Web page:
Esperanza Cortés solo show, CANTAR DE CIEGOS/SONG OF THE BLIND, at Turchin Center for the Visual Arts

The influence of Afro-Carribean and Latin American culture permeates CANTAR DE CIEGOS/SONG OF THE BLIND: Esperanza Cortés solo show at the Turchin Center for the Visual Arts at Appalachian State University. On view through February 6, 2021, this meticulously curated solo show brings Cortés’ work to a new audience through a presentation of the artist’s installation and sculpture works. The spirit of Frantz Fanon and the critical lens he cast onto the fraught legacy of colonialism across the Americas seeps through the framework Cortés creates in her installations and sculptures, latent in the textures, materials and compositions on view at this solo exhibition.

Esperanza Cortés, La Mado Poderosa (2016-19) Clay, chains, filigree beads, 30x20x10”

The artist reflects on the works on view in her own words, noting, “My work is informed by the extraordinary hybridization of our Americas…its title speaks of the seizures of lands, the enslavement of people and pillaging of precious natural resources which created the massive wealth of the European Nations and the United States. 90% of Indigenous people in the Americas were decimated by Europeans, from a combined impact of massacres, disease, and overwork. Through this genocide there was a loss of cultures, languages, knowledge, and the rewriting of histories. The history we consumed afterwards in the Americas was written by people of European lineage. For that reason we are unable to recognize the history and accomplishments of people of Indigenous and African descent without prejudicial rhetoric. Which leads us back to this moment in time.” Throughout the exhibition, the artist refers to her own Colombian heritage and the rituals, folk traditions and performing arts that she has encountered and embraced in her own personal legacy. Trained as an Afro-Latin dancer, the artist mines the traversal of sacred space and incorporates this rhythmic and three-dimensional approach in her artistic practice.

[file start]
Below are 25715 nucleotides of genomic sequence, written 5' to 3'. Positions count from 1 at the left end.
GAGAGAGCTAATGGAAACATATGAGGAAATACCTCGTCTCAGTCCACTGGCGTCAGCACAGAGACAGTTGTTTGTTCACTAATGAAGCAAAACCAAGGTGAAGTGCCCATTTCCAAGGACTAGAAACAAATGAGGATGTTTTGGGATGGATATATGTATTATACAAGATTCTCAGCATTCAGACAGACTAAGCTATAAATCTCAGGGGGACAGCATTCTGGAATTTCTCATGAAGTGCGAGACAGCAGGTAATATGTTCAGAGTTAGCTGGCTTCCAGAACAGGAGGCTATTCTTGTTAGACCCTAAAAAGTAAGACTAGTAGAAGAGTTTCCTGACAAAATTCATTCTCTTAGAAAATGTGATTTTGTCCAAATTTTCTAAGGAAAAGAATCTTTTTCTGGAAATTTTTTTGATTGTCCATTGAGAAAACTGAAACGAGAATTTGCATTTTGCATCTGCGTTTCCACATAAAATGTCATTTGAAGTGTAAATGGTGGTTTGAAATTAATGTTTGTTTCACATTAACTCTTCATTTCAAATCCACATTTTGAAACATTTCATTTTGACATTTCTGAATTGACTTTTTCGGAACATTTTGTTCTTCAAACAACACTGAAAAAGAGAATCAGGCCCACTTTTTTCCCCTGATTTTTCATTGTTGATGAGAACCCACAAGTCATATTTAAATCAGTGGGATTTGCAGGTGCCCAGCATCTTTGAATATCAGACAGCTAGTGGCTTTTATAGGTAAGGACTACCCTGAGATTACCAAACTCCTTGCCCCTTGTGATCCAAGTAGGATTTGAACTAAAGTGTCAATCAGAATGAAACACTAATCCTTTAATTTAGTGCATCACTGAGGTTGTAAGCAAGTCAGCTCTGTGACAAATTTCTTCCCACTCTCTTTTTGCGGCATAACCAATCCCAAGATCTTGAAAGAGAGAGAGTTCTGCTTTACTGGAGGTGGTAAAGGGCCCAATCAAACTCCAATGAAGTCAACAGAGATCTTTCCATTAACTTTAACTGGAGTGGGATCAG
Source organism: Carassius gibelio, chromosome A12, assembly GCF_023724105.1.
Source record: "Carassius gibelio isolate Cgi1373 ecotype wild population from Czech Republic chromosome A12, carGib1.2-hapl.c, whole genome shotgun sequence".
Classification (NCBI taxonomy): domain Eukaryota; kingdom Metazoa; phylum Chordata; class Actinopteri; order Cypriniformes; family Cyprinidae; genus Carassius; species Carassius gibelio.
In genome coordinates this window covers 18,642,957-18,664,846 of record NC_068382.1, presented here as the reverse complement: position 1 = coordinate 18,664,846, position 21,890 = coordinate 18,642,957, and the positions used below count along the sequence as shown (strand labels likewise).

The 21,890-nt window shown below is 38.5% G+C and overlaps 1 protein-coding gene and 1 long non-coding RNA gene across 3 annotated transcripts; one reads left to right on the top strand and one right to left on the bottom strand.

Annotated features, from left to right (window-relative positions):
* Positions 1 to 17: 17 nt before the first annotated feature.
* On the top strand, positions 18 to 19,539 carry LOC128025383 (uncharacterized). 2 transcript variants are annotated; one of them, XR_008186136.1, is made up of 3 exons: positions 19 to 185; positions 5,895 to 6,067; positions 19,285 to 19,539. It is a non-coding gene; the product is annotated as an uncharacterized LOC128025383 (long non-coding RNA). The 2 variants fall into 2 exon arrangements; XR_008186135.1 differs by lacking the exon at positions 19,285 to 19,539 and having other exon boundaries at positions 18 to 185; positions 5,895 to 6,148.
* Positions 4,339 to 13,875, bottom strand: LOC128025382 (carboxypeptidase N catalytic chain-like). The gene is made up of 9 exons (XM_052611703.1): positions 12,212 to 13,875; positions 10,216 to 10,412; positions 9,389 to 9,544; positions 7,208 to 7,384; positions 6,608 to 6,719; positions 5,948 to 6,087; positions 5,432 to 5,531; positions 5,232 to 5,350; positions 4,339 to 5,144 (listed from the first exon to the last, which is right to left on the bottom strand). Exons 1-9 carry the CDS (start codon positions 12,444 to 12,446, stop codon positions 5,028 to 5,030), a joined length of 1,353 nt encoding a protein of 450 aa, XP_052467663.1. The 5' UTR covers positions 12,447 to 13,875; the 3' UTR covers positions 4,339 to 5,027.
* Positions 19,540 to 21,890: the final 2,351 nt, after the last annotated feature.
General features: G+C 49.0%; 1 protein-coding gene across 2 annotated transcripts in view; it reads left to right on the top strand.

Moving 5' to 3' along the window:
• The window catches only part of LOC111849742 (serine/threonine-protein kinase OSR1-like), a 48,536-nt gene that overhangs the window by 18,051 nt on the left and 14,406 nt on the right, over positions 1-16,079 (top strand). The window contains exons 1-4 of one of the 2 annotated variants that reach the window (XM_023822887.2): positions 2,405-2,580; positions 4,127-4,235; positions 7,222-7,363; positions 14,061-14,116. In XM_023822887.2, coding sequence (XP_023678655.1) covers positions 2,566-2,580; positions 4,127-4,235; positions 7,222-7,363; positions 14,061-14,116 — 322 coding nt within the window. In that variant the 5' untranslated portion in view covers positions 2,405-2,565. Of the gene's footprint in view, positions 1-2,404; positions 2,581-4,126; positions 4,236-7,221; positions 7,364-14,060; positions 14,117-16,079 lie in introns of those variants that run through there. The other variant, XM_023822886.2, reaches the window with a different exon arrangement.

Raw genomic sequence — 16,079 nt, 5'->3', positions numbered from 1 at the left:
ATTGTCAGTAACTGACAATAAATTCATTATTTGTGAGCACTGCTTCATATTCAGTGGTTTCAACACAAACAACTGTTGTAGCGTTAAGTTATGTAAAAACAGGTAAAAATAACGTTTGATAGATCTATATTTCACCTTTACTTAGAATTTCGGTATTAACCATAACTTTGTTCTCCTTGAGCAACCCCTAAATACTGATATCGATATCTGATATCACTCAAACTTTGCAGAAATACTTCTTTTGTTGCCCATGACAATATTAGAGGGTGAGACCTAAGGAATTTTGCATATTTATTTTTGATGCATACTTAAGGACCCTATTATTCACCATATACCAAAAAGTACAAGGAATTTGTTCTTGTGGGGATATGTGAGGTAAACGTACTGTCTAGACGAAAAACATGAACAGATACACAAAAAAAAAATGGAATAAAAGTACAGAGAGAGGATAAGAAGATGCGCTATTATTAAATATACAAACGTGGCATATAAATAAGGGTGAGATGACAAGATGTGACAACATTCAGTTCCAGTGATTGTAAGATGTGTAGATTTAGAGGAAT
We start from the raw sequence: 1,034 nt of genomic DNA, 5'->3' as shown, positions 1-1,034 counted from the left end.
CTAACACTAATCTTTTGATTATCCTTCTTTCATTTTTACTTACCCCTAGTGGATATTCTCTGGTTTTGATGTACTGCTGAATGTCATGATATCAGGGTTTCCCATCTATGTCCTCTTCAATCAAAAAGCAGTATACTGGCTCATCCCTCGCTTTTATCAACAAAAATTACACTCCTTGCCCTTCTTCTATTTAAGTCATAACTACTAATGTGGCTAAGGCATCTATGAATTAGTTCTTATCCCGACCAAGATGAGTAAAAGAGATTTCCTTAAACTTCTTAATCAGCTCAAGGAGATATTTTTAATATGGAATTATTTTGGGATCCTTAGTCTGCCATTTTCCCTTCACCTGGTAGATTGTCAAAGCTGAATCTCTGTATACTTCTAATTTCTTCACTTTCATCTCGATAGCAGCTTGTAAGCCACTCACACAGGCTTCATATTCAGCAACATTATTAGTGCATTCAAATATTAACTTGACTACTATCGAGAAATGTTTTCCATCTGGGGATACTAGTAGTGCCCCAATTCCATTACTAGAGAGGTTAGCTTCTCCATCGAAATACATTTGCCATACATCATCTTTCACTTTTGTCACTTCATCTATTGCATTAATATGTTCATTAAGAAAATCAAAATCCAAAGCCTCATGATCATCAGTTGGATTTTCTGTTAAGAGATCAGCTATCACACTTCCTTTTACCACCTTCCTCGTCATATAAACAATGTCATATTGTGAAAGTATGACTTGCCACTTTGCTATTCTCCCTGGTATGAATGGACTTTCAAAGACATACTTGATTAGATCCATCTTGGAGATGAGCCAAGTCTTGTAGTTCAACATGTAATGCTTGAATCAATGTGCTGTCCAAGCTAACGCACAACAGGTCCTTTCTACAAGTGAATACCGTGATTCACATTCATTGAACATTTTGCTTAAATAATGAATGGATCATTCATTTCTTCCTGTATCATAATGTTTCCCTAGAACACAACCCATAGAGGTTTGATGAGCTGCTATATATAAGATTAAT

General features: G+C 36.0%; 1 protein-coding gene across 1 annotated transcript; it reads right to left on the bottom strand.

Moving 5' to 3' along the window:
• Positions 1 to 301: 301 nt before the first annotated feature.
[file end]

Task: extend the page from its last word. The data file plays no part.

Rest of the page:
Cortés notes, “My installations which are organic and improvisational constructions are infused with hope and renewal.” Her works bring the figurative into dialogue with the abstract, bringing out motifs that reference folk iconography from Colombia and pay homage to her roots. With two grandmothers who served as community healers, or Curanderas, in her native land, the artist reflects on the impact of community on individual and the ability of transcultural transcendence to provide a new perspective on what brings out the shared commonality across communities while acknowledging the hierarchical oppression that colonialism brought to the Americas.

Esperanza Cortés, El Grito de las Flores (2019) Personal embroidery, leather, glass beads, MDF board, 30” dia.

In her work, the artist pays homage to the Afro-Carribean and Indigenous histories that have guided her, giving space to the plants, materials and patterns that various cultural influences have guided her and informed her artistic practice. The artist honors and elevates women of these communities as the vital pillars who have worked to hold together families, traditions and enduring craftsmanship. Her loving appreciation for these vital histories and the legends of women who have made their mark in Afro-Carribean and Latin American history is palpable. The balance of aspects of the figurative as combined with organically derived materials such as glass and metal reference the land itself: the constant factor that continues through generations and roots communities to their location and histories.

Esperanza Cortés, A Charmed Life (2008-12) Frescoes, chairs, alabaster and glass beads, amulets, chains and brocade, 7x7x4’
Esperanza Cortés, Second Sight (2008-18) Installation with table and mirror, 20 glass and metal beaded sculptures on clay, 44x54x20”

CANTAR DE CIEGOS/SONG OF THE BLIND, a solo show of works by Esperanza Cortés, is on view at the Turchin Center’s Mayer gallery through the first week of February 2021. Contact the gallery for a video and/or virtual tour of the exhibition: turchincenter@appstate.edu .

Esperanza Cortés, OJO II (2017) 500 eye portraits installation of watercolor on paper, 12’ dia.

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